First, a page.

are held from the start to withstand their attacks.



PART TWO

PLAYING WITH A LIMIT



PLAYING WITH A LIMIT


Pung-Chow, as it has been described in the foregoing pages, represents
the game as it is played with unlimited hands, that is where no limits
are set on the number of points permissible in the score of a hand. It
is impractical, however, to play with unlimited hands in a game where a
stake has been set due to the inconsistencies of the winning hand
scores; one _may_ win with a hand of 200,000 points, whereas the
ordinary or average winning hand numbers approximately only 500 to
1,000.

On this account the Chinese use a lower scoring system and set limits on
the hands whenever placing stakes on the game, with a view of limiting
losses between all players.

This setting of a limit changes the game considerably, for while the
procedure of the play is similar to that of the unlimited hand, the
scoring is almost totally different and the actual playing of the hand
is changed.

A player in a limited hand gains nothing by completing a hand scoring
high in the thousands when held down to the limit which is comparatively
low. This changes entirely the playing of hands, making each player's
object no longer to score as high a hand as possible and win, but to
score as closely to the limit as possible and win, which in practice
amounts to completing the hand as quickly as possible, mixing sequences
and sets of all suits and taking all good scoring sets as they come,
planning for none.

It can be seen that there is a larger element of fortune or "luck" in
this method of playing than there is in playing the unlimited hand,
though in either case the best player will win consistently.



THE PROCEDURE OF PLAY


[Illustration:

      Indicators       Wind Box]

In playing this sort of a game the wind indicators in their container,
the Cheung Huen or wind box, are always used, and their use changes the
method of commencing the game.

To start the game when using the wind markers the seats are
preliminarily chosen and any one of the four players throws the two dice
once, the result of this throw deciding which player is to throw again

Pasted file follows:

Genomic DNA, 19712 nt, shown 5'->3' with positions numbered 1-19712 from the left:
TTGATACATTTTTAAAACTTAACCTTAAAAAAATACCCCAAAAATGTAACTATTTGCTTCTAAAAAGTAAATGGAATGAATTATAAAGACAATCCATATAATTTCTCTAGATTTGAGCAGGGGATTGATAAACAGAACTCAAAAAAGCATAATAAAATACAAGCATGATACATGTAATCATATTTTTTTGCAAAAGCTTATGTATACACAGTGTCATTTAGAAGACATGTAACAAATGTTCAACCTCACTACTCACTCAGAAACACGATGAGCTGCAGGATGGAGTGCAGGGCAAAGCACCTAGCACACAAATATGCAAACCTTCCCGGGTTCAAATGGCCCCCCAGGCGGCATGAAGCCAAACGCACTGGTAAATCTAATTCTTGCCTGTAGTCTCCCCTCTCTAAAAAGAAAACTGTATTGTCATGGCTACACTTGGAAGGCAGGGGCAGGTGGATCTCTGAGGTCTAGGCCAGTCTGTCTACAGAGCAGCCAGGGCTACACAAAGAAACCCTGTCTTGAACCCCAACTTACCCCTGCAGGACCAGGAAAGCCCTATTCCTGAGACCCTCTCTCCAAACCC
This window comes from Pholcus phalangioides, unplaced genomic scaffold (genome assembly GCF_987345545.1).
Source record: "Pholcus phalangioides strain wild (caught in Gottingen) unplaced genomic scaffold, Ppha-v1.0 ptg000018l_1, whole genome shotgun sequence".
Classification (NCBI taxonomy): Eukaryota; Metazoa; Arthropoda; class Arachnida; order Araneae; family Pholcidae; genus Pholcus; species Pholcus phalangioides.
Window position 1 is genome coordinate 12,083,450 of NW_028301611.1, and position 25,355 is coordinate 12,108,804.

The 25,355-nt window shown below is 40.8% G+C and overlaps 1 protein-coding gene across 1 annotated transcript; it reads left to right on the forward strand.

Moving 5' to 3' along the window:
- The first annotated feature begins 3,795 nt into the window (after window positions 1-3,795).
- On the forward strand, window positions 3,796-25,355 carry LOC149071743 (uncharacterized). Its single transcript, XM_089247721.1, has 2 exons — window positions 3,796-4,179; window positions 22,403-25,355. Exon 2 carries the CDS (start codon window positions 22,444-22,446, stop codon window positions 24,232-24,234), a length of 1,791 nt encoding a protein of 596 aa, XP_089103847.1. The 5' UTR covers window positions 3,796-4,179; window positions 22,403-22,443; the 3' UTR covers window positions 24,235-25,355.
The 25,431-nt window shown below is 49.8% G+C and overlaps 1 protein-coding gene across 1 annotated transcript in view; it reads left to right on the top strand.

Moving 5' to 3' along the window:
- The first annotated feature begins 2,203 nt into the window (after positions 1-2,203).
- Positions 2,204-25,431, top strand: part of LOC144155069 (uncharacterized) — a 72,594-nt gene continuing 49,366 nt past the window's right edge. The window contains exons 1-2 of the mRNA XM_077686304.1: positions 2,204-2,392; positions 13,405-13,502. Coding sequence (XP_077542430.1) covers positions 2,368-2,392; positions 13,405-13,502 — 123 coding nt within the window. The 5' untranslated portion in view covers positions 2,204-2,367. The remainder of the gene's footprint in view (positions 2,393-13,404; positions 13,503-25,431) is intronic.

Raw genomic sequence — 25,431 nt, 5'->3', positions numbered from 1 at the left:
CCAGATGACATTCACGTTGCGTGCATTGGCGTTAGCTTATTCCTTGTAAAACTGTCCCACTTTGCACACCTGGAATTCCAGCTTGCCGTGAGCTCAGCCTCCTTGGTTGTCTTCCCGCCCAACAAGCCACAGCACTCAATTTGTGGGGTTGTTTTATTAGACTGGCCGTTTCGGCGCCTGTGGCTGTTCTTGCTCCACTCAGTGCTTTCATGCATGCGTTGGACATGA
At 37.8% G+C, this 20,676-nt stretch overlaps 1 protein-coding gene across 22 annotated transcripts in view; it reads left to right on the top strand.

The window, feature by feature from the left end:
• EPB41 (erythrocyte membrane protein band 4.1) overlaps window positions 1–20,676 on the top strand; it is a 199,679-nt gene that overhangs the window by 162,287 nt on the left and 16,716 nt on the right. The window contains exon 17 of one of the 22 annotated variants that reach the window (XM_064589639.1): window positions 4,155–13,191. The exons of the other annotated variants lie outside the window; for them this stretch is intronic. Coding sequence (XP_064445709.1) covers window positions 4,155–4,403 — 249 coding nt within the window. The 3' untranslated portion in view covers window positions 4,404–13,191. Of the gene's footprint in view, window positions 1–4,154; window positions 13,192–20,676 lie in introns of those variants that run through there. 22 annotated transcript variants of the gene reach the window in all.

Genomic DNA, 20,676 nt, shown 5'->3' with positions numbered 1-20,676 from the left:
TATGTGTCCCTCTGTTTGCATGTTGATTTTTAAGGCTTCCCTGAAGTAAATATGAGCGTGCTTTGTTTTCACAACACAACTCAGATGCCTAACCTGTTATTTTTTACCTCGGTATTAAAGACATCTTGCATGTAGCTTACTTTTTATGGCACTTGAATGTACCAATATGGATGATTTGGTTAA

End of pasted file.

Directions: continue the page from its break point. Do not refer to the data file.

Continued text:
for playing position. Counting of players being done in a
counter-clockwise direction as previously explained.

The players thus designated will shuffle the wind indicators thoroughly
face downward and places any one of them still face downward on top of
wind box. He then arranges the whole lot in a perpendicular straight
line in front of them all face downward, placing the box with the wind
indicator still on top of it in any order he pleases. (See Illustration
No. 1.)

[Illustration: Illustration No. 1]

In this illustration, C first threw the dice; the number was seven,
deciding A as the player who was to throw again for playing position or
seat. A has shuffled the markers and arranged them perpendicularly in
front of him, placing the wind box in second position. He had the
privilege of placing it in 1st, 3rd or 4th position if he had chosen. He
then throws with the dice, an 8; this designates D as the player to take
the first indicator; A the second (also the wind box), B the third, and
C the fourth.

He then throws the two dice and the number thrown will decide which
player is to pick up the indicator farthest from him (or the first
indicator in the accompanying illustration) counting in the usual manner
one player at a time in counter-clockwise direction, starting with
himself as 1. The player indicated will pick up the first indicator, the
player on his right the second indicator, the player opposite the third
and the player to his left the east.

The wind box goes to the player picking up the indicator on top of it
who then places it in front of him to mark the seat of East Wind. The
players then look at their indicators; the one drawing the East Wind
indicator becomes East Wind, and occupies the seat marked by the wind
box. The remaining three players seat themselves about the table
according to their draw or wind marker, i.e., draw of West Wind
indicator opposite to East, North Wind to the left and South Wind to the
right of him (East).

East Wind now takes charge of the wind box and the four indicators which
are placed in the wind box face up with East Wind on top. The East Wind
player retains the box until he loses a hand. When this occurs the box
goes to the right to the player who was South, but now becomes East
Wind. The East Wind indicator, however, still remaining on top as this
designates that the East Wind round is being played. The East Wind round
is over as soon as the fourth player to be East Wind in turn loses. He
is the one to take charge of the East Wind indicator and placing the
South Wind indicator on top to indicate the South Wind round, hands the
box to the original East Wind who now becomes the first East Wind of the
South Wind round. It will now be seen that four games make up a round
and four rounds make up a set. In every case the new wind-round must